Christian couple sue Church School over transgender issue

Christian couple sue Church School over transgender issue

A Christian couple is suing a Church of England elementary school and said there is an "agenda" overriding their religious beliefs after their six-year-old son's classmate was allowed to wear a dress to school.

He said: "I don't understand the impulse of a parent who sees somebody else doing everything they can to make their child happy and as a result of that decides to remove their own child from school while claiming to be Christian".

"It is actually about little boys who are confused in their identity, being recognised as girls and then asking almost one hundred other children in the school to conform with what they say is true when the other children know these little boys as boys for the whole of their lives", she said.

The parents also withdrew their eight-year-old son from the school a year ago over the same issue.

Sally told the programme that the couple wanted there to be an open discussion about transgender children in schools.

"Among other things, this requires schools to accept the wishes of children and their families with regard to gender identity".

LGBT campaigner Jane Fae, who is transgender, said Mr and Mrs Rowe had misjudged the issue, as children with gender issues needed sympathy to help prevent them being bullied.

"We have a social understanding that we have boys and we have girls", Nigel told BBC Radio 4's Today.

"Gender dysphoria is something we as Christians need to address with love and compassion, but not in the sphere of a primary school environment", Nigel said. It's such a young age and we're concerned about that. "We just feel that a lot of people haven't voiced our opinion because they're just pointed out as being trans-phobic or hateful". Andrea Williams, the centre's chief executive, commented: "This new transgender ideology is being aggressively imposed on unsuspecting schools, parents and children".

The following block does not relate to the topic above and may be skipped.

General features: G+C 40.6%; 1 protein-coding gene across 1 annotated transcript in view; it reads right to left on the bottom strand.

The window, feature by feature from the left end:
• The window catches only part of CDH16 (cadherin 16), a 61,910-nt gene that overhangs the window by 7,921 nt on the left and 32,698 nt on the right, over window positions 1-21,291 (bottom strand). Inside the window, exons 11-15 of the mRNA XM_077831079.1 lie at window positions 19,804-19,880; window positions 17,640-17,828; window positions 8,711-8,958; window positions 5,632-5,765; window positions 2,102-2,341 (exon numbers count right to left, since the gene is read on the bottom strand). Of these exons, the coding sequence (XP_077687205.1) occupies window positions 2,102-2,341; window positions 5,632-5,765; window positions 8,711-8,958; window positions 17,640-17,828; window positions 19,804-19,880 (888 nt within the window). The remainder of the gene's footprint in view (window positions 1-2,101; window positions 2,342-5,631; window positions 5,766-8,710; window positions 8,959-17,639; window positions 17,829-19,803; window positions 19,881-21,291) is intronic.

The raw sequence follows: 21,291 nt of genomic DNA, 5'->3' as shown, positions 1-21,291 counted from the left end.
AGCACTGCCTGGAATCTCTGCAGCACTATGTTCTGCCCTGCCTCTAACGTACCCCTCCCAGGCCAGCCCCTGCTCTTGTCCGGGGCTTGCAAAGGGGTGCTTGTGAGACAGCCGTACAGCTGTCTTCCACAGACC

They believe the school's acceptance is creating "confusion".

The Christian Legal Centre, which is supporting Mr and Mrs Rowe, said the couple were being accused of "transphobic behaviour" due to their "refusal to acknowledge a transgender person's true gender".

The accused school defended their practices by saying transgender students are protected under the Equalities Act of 2010 and that there were policies in place to handle transphobic behavior - defined as refusing to use a transgender person's preferred name or pronoun.

But they are now set to take the Diocese of Portsmouth to court arguing that it has not respected their rights to raise their children with biblical values.

"Children - encouraged by their experiences at school - are beginning to question their gender identity at ever younger ages", she said.

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